PhD Candidate, Environmental Studies
Within the Faculty of Environmental Studies, I conduct interdisciplinary research that combines critical urban theory, planning, and architecture, in order to examine the potential of public housing policy and design to alleviate ethnically conflicted urban areas. By comparing housing policy and design in Israel and Canada, my research looks at the planning and distribution of housing as fraught practices, with significant social, cultural and political consequences. I look beyond the residents’ income, at issues such as gender, race, ethnicity and citizenship, in order to examine how cities accommodate different urban identities and cope with pressing conflicts between ethnic heterogeneity and exclusionary planning practices. Once housing policies, and even design, are acknowledged as sites of conflict, I re-imagine them as tactics for promoting inclusion, and ask: How may housing policy and design facilitate equality in housing, peaceful ethnic co-existence, and a just city?
I look at spatial exclusion where it is most evident: in Jewish-Arab ‘mixed cities’ in Israel. Examining the work of new National Housing Committees that are tasked with increasing the supply, my research is set in the context of contested national space and multiple layers of exclusion in Israel/Palestine; between Jews and Arabs, Ashkenazi and Sephardi Jews, and religious and secular communities. At the same time, I examine how mixed-income projects in Toronto are addressing race and ethnicity. I do so in order to see what insights and best practices the Israeli model can supply for Toronto, and vice versa. While Toronto is facing a housing shortage in a multicultural urban environment and its mixed-income projects have been criticized for re-segregating marginalized communities, learning from the Israeli case will reveal how housing projects may promote exclusion, and then, how they may facilitate inclusion.
Since housing has always been a tool in the hands of governments to control the relations between space and society – in Israel/Palestine it creates a national identity, and in Canada, and specifically Toronto, it is used for managing identities in an increasingly multicultural society – it calls for a deep understanding of the function of housing in ethnic-territorial conflicts. I argue that using a consideration of ethnic conflicts as a guiding principle in housing policy and design is essential in creating spaces for inclusion and in allowing urban dwellers to exercise their right to the city.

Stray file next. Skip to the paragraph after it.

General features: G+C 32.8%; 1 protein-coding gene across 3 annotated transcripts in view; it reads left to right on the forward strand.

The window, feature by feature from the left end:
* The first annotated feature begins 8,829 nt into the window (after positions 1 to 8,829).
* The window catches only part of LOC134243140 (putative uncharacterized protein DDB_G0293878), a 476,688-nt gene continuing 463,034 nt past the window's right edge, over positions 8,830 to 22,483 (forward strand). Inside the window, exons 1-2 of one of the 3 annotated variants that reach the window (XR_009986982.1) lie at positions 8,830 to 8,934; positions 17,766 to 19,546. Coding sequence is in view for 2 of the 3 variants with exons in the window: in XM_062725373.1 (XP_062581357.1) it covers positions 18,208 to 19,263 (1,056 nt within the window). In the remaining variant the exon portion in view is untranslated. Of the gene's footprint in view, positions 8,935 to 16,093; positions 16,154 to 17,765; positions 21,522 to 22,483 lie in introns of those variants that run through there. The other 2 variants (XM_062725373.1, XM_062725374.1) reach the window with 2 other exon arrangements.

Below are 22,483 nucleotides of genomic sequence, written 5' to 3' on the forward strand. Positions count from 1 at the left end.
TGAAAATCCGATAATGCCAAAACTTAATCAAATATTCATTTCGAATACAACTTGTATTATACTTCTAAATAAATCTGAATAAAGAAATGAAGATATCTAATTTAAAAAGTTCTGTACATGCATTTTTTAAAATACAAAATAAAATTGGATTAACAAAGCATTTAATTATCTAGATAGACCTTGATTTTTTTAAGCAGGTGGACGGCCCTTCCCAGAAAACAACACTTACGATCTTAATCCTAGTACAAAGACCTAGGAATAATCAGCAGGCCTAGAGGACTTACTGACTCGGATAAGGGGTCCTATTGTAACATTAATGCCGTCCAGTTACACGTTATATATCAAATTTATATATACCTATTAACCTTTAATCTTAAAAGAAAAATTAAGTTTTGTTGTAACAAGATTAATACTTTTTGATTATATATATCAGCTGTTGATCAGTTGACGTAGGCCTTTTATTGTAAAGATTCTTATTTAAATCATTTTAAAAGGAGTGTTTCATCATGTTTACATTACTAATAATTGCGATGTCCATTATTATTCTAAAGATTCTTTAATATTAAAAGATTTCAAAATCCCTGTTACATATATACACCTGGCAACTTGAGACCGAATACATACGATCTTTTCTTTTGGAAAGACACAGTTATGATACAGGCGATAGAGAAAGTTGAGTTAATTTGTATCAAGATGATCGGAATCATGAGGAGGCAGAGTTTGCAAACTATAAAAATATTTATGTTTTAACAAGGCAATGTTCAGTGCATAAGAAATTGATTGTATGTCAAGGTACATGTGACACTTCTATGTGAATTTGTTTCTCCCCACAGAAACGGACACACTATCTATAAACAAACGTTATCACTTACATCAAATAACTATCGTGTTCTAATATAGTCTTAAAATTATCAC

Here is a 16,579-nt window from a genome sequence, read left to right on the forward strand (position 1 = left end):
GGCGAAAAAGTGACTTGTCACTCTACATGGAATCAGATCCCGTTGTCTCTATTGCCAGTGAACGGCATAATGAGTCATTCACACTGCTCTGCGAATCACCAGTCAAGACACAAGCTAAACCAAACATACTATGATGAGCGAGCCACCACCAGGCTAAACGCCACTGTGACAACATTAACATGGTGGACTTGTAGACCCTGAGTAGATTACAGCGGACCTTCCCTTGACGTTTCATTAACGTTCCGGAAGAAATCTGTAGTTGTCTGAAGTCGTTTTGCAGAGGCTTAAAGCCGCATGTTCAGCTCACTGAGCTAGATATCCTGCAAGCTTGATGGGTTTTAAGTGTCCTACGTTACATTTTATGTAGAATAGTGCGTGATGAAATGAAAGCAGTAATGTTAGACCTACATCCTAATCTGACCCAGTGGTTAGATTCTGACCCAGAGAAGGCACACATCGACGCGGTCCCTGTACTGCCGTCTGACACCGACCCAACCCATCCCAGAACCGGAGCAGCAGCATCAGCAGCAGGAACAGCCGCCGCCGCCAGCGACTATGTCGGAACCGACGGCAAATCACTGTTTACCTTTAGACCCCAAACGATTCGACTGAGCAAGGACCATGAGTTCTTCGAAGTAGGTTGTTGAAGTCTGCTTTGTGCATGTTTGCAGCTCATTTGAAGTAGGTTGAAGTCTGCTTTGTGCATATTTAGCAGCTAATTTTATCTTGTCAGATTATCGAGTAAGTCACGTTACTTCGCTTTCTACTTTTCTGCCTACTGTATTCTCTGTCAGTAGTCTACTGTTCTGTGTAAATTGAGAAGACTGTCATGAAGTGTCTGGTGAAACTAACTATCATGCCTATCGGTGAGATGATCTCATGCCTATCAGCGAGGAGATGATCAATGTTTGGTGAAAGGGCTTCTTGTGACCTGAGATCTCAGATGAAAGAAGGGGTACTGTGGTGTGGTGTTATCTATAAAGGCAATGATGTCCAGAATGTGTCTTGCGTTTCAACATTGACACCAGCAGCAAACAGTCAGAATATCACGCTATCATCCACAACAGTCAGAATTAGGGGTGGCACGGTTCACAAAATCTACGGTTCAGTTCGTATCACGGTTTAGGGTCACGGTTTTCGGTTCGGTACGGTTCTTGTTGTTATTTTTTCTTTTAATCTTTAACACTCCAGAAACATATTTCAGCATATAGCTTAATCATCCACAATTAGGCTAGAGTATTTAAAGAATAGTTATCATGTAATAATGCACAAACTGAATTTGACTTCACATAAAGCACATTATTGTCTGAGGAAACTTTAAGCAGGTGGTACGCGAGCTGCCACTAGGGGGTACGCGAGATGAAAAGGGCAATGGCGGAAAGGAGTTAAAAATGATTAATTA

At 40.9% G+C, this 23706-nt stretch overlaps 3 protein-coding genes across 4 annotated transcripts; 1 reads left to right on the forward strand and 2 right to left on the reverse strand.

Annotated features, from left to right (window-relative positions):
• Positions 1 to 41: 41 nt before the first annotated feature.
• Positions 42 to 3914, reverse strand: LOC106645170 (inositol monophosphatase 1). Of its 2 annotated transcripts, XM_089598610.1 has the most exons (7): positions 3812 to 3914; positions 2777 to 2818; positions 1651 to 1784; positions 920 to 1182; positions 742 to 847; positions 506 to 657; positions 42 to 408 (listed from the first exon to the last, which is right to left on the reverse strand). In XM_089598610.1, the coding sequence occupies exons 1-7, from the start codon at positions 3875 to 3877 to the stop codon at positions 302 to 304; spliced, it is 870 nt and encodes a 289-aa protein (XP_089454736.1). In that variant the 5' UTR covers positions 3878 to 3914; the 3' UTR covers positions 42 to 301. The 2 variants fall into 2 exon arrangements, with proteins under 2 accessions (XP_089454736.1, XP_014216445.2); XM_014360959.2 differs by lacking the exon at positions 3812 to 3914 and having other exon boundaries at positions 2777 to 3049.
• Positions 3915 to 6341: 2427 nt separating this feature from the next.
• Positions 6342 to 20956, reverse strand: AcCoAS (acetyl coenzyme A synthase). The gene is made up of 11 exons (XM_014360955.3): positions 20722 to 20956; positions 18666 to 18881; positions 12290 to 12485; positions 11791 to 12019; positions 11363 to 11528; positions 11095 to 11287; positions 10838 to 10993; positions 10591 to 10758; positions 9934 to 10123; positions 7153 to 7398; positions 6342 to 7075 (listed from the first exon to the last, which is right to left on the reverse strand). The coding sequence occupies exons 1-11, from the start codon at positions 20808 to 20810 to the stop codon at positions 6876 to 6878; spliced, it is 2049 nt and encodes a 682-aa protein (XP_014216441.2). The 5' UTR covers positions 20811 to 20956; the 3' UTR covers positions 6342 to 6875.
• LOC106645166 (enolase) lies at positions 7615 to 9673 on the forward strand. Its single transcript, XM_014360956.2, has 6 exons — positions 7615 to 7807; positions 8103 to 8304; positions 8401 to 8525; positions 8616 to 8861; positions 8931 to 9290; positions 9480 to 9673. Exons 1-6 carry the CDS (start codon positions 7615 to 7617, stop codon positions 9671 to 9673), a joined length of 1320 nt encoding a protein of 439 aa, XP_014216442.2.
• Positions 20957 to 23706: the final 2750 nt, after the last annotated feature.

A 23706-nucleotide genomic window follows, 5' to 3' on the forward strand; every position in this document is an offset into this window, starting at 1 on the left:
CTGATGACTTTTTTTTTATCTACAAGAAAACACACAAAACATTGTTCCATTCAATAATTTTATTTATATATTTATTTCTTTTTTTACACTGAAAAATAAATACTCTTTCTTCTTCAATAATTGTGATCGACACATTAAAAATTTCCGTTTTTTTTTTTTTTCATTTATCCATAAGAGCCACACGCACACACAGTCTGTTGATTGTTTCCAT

The goal of my research is to shift the focus of housing discourse, policy, and practice from affordability to effectively negotiating difference. Ultimately, I seek to broaden the understanding of housing as a powerful tool in resolving urban conflicts, and re-define the role of housing policy and design as means for inclusion. I intend to develop a practical model for evaluating publically-subsidized housing projects in ethnically complex urban environments, in terms of their inclusionary potential and ability to facilitate difference.
My work will contribute to both research and local communities, not only by interpreting housing as an important link between space and society, but also in applying academic knowledge and analytical methods to current political transformations.
But my vision goes further than that: by exposing the impact of real housing projects on the right to the city, this research has the potential to significantly shape future housing policy and actual development. I aspire to influence urban practitioners, politicians, and activists, in the hope of changing the way housing goals are defined and achieved. Even further, by better understanding the particular role of housing in spatial exclusion, I am developing new methods for addressing the acute ethnic-territorial conflicts that are dominating Israeli/Palestinian space.
Graduate Studies at York
I chose York due to its Faculty of Environmental Studies (FES) and the PhD program it offers. This diverse faculty, which is truly committed to interdisciplinary research, provides me – as an international student – an academic home where I can make connections between my training in architecture, my critical views on space and society, and my personal commitment to political activism. FES has a justified reputation not only for its academic excellence, but also for enabling critical research on humans and their environments that is combined with action, and for its vision to promote an equitable and sustainable world. FES provides a unique opportunity to work with professors and students form extremely diverse backgrounds and with diverse methodologies, under a common goal of promoting social and environmental justice.
York’s diverse community is complemented by the university’s mission statement to promote social justice, which is inseparable from its academic excellence and its commitment to cultivate the critical intellect. These words gain real meaning at the Faculty of Environmental Studies. I would encourage anyone shares these values of engaged research to come to York.